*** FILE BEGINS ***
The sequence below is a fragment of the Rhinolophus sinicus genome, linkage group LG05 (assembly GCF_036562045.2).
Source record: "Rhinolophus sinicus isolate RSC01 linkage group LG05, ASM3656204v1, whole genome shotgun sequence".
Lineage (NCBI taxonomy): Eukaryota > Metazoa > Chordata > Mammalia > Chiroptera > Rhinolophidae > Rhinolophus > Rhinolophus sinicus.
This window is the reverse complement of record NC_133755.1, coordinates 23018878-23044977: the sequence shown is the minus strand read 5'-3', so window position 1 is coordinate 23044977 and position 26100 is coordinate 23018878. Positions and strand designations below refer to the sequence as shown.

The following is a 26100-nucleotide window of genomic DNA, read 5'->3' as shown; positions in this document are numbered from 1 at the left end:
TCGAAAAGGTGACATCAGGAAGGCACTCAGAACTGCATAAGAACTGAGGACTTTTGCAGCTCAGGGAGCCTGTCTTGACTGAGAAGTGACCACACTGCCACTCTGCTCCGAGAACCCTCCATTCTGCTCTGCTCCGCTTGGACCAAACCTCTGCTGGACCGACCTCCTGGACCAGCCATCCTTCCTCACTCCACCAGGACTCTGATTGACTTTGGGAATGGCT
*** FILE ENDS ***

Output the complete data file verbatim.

The sequence below is a fragment of the Rhinolophus sinicus genome, linkage group LG05 (assembly GCF_036562045.2).
Source record: "Rhinolophus sinicus isolate RSC01 linkage group LG05, ASM3656204v1, whole genome shotgun sequence".
Lineage (NCBI taxonomy): Eukaryota > Metazoa > Chordata > Mammalia > Chiroptera > Rhinolophidae > Rhinolophus > Rhinolophus sinicus.
This window is the reverse complement of record NC_133755.1, coordinates 23018878-23044977: the sequence shown is the minus strand read 5'-3', so window position 1 is coordinate 23044977 and position 26100 is coordinate 23018878. Positions and strand designations below refer to the sequence as shown.

The following is a 26100-nucleotide window of genomic DNA, read 5'->3' as shown; positions in this document are numbered from 1 at the left end:
TCGAAAAGGTGACATCAGGAAGGCACTCAGAACTGCATAAGAACTGAGGACTTTTGCAGCTCAGGGAGCCTGTCTTGACTGAGAAGTGACCACACTGCCACTCTGCTCCGAGAACCCTCCATTCTGCTCTGCTCCGCTTGGACCAAACCTCTGCTGGACCGACCTCCTGGACCAGCCATCCTTCCTCACTCCACCAGGACTCTGATTGACTTTGGGAATGGCT